atomic_fungus (atomic_fungus) wrote,

#492: Wow, that's utterly wrong.

The Royal Society tries to answer the points raised the excellent documentary The Great Global Warming Swindle.
However, in contrast to these climate phases, the increase of three-quarters of a degree centigrade (0.74°C) in average global temperatures that we have seen over the last century is larger than can be accounted for by natural factors alone.
This is a lie or, at best, extremely disingenuous. The Medieval Climate Optimum (one of the "climate phases" this quote refers to) featured higher global temperatures that we now have.

"It has been alleged that the increased level of carbon dioxide in the atmosphere is due to emissions from volcanoes, but these account for less than one per cent of the emissions due to human activities." That's horseshit, too. "Volcanoes"? There are plenty of natural sources besides volcanoes; human factors account for only three percent of atmospheric carbon dioxide. The "one percent" figure is a lie wrapped in a bit of truth; by mentioning only "volcanoes" as natural sources of CO2 it allows them to make a true statement. But 97% of the CO2 in the atmosphere comes from natural sources.
Before industrialization carbon dioxide made up about 0.03 per cent of the atmosphere or 280ppm (parts per million). Today, due to human influence it is about 380ppm. Even these tiny quantities have resulted in an increase in global temperatures of 0.75ºC
It is said that figures never lie but liars figure, and that quote should be next to that in Bartlett as an example.

280 ppm is 0.03% of the atmosphere. How much is 380 ppm?


And we are meant to believe that a change of 0.01% of the atmosphere is enough to cause "record global warming"? When 95% of the greenhouse effect is due to water vapor?

...carbon dioxide from human sources is almost certainly responsible for most of the warming over the last 50 years.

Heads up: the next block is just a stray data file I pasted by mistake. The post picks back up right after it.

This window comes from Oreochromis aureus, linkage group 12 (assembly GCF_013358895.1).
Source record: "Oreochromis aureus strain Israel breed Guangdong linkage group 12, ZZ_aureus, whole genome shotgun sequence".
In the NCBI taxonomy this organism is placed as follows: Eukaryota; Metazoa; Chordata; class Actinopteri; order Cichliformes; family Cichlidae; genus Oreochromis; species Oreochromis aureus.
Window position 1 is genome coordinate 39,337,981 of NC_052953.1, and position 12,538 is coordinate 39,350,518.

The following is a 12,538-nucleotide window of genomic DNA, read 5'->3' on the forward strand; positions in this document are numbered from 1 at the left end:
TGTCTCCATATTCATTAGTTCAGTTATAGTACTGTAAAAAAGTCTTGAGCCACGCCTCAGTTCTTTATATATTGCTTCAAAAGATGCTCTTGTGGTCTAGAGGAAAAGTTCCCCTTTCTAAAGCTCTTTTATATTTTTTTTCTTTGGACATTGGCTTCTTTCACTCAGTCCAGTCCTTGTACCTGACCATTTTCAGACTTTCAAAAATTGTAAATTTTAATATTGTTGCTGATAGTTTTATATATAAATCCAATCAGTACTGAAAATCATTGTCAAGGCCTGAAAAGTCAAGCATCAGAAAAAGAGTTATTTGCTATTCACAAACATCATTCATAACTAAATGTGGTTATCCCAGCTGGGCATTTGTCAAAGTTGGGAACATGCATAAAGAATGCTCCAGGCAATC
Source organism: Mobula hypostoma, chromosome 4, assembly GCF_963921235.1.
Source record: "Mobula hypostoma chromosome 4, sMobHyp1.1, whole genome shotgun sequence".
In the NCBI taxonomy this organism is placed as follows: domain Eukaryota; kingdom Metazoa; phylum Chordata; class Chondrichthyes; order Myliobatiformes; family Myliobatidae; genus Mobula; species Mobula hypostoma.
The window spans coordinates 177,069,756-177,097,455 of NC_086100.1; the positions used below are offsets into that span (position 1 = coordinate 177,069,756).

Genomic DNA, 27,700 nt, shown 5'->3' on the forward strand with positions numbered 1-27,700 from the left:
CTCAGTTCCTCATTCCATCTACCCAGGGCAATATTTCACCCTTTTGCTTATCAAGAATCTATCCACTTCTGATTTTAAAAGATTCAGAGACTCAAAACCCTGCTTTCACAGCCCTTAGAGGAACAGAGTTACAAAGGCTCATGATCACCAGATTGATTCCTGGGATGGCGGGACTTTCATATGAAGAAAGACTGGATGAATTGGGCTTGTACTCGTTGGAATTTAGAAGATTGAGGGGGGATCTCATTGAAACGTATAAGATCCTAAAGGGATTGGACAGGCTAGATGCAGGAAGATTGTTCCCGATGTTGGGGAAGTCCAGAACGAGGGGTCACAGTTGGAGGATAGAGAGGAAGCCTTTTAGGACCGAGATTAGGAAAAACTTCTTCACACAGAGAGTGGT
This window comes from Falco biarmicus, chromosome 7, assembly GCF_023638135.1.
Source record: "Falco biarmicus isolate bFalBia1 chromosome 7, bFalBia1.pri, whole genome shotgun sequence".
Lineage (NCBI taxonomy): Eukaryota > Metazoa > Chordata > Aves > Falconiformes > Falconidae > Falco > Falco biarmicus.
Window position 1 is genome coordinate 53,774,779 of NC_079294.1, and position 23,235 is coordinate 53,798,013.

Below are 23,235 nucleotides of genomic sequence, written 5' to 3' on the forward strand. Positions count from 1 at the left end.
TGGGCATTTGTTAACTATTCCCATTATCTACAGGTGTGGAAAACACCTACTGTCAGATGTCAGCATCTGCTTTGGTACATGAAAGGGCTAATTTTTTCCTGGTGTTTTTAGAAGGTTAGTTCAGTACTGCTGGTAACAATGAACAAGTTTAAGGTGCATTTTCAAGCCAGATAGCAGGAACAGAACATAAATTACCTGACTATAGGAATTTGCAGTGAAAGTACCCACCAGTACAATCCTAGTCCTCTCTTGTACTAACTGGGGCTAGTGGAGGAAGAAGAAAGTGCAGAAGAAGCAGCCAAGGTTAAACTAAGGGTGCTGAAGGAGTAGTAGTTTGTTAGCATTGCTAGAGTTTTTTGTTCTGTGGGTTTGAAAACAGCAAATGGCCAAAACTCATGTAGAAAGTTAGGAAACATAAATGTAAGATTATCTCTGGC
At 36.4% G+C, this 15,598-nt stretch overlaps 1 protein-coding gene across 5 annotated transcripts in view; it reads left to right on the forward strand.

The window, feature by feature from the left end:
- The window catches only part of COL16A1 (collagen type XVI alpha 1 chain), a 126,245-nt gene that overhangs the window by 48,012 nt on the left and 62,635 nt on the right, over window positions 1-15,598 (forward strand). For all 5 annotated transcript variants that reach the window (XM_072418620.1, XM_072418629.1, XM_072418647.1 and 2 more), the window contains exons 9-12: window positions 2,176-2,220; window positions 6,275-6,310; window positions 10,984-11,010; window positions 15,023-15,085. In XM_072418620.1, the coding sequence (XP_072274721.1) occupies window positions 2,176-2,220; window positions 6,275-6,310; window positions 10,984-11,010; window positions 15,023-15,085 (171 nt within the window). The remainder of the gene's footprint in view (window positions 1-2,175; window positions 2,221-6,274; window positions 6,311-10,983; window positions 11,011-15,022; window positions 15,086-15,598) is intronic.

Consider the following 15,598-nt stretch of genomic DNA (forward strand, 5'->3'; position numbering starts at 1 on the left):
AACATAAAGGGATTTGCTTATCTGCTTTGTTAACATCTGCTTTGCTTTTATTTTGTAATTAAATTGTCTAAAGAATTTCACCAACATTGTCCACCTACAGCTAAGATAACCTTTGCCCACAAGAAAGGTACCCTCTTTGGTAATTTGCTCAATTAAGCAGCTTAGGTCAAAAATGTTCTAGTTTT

The only problem with that statement is that "the last 50 years" is 1957 to present. Most of the 0.75°C warming they cite repeatedly through all this BS occurred before 1940, which is before most of the increase of CO2. Oh well.
Some have argued that climate change, as a result of human activities, isn't happening because early measurements taken from satellites and weather balloons seemed to show that virtually no warming was happening in the troposphere. However, this has been found to be due to errors in the data. Satellites were found, for example, to be slowing and dropping in orbit slightly, leading to inconsistencies in their measurements. Variations between the instruments onboard different satellites also led to discrepancies a problem that has also been found with weather balloons. Furthermore, a mathematical error in one of the original analyses of satellite data meant that it showed less warming in the troposphere. However, once adjustments are made to take account of these and other issues, the warming in the troposphere is shown to be broadly consistent with the temperature trends we see at the earth's surface.

In addition, the lower stratosphere has been shown to be cooling and this corresponds with our understanding of what effect global warming should have on this part of the atmosphere. However, some of this cooling is not related to increased levels of greenhouse gases but due to a different impact that humans have had on the atmosphere the depletion of the ozone layer. Ozone warms the stratosphere by trapping incoming energy from the sun. This reduction of ozone also has knock on' effects on other parts of the atmosphere, underlining the importance of taking all factors into account when looking at what is happening to our climate.
That statement is filled with more lies, twisted statements, and half-truths than anything they've said yet.

a) The satellite orbit showed false warming, not cooling.
b) Data from the ground weather stations have been demonstrated to be faulty.
c) I have discussed the ozone issue raised here at length elswhere on Atomic Fungus.

Sorry, guys.
Modern climate models have become increasingly accurate in reproducing how the real climate 'works'. They are based on our understanding of basic scientific principles, observations of the climate and our understanding of how it functions.

By creating computer simulations of how different components of the climate system - clouds, the Sun, oceans, the living world, pollutants in the atmosphere and so on - behave and interact, scientists have been able to reproduce the overall course of the climate in the last century. Using this understanding of the climate system, scientists are then able to project what is likely to happen in the future, based on various assumptions about human activities.